In this analogy, vulnerabilities are akin to installing a lock with a manufacturing flaw, making it easy for attackers to pick and gain entry. In contrast, misconfigurations are akin to leaving your front door unlocked with a perfectly functioning lock. Functioning locks can be akin to cloud providers, which, under the Shared Responsibility Model, take ownership for protecting the infrastructure that runs all of the services and provide mechanisms to secure your part of the shared stack, like storage encryption. But even with a perfectly secure lock, the misconfiguration of forgetting to lock it (turning on encryption) creates an open door (in this case, literally) for attackers. The flaw lies not in the lock itself but the user error when using the lock.
The growing risk of misconfigurations
The threat of security misconfigurations is growing continuously more serious for the simple reason that in the age of multi-cloud, hybrid cloud, and scale-out everything, software environments are becoming more and more complex. With complexity, it’s both harder to avoid misconfigurations and without the right tooling, to identify them.
It may have been easy enough to avoid configuration issues that created security problems when you ran just a few monolithic applications hosted on virtual machines. But when you have scale-out applications hosted in containers, with orchestrators, container registries, and various types of cloud services tossed into the mix, it is exponentially more challenging to ensure that each of those layers of your stack is properly configured, especially if you use infrastructure as code (IaC) to provision the environment. A small error in one layer could lead to major security issues across the stack. For example, one misconfigured IaC resource block can be used in hundreds of deployments, causing thousands of security alerts.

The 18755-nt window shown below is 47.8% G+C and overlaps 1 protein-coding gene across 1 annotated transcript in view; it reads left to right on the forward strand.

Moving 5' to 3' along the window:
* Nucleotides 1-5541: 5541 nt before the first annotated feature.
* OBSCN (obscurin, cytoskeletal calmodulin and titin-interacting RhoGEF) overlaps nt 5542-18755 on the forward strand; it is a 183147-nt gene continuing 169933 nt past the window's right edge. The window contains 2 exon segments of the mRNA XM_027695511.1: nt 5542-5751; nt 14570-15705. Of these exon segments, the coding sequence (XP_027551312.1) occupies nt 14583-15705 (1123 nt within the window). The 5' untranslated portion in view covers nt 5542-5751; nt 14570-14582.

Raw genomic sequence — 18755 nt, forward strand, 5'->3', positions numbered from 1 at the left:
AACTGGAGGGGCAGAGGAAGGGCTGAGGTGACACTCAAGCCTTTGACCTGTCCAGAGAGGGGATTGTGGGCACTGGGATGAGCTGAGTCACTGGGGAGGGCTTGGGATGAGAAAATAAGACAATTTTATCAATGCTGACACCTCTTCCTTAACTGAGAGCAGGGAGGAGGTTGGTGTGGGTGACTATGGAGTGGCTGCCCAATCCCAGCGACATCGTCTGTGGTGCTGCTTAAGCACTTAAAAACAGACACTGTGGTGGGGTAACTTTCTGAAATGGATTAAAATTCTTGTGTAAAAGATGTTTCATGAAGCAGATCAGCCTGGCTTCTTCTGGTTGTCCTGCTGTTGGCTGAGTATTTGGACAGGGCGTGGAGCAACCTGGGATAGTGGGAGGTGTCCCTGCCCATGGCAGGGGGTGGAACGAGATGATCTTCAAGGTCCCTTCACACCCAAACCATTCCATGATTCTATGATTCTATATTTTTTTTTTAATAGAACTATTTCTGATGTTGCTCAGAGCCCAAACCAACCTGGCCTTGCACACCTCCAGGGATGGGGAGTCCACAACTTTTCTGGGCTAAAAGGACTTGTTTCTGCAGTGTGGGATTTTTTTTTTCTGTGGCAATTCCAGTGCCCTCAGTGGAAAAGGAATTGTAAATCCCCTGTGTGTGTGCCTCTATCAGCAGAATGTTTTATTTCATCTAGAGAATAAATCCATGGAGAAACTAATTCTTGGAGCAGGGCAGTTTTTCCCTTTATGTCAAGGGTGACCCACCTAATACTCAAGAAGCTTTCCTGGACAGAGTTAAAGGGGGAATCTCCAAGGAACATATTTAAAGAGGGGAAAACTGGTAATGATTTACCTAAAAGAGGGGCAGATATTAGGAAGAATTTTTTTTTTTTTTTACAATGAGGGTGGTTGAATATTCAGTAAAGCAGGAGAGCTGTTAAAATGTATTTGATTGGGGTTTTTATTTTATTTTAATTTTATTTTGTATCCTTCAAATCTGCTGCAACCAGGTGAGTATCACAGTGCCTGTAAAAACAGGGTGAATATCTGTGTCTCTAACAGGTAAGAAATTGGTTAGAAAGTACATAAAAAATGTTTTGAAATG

What makes matters even more complicated is that threat actors may combine misconfigurations with vulnerabilities to maximize their ability to launch exploits. For example, consider publicly available container images and Helm charts, the majority of which are known to contain misconfigurations. The containers or Helm charts may, for example, leave an insecure network port open. Attackers could use this port to plant malware that escalates the attack to involve other resources beyond the container or Kubernetes resource where it originated.
It’s risks like these that have prompted OWASP to add security misconfigurations to its list of top threats.
How to mitigate security misconfigurations
The good news is that similar to identifying known vulnerabilities, detecting misconfigurations is relatively easy, provided you rely on a code-based approach to configure your systems.
When your configurations are defined in IaC, you can automatically scan that code to catch risks. Ideally, you’ll proactively scan the templates that you use as the basis for defining configurations as well as the actual “live” configurations that exist on your systems after they have been provisioned. This approach makes it easy to detect a wide range of misconfigurations, ranging from overly permissive IAM rules and failure to encrypt data to risks associated with logging settings.
Security misconfigurations may not receive as much attention from the media as security vulnerabilities, but they pose a serious threat nonetheless, especially given the vast scale and complexity of modern environments and the part they can play in complex, chained attacks.
To avoid these risks, you must systematically and continuously scan your configurations for risks. By detecting misconfigurations as soon as they emerge, you can remediate them before attackers use them to launch exploits.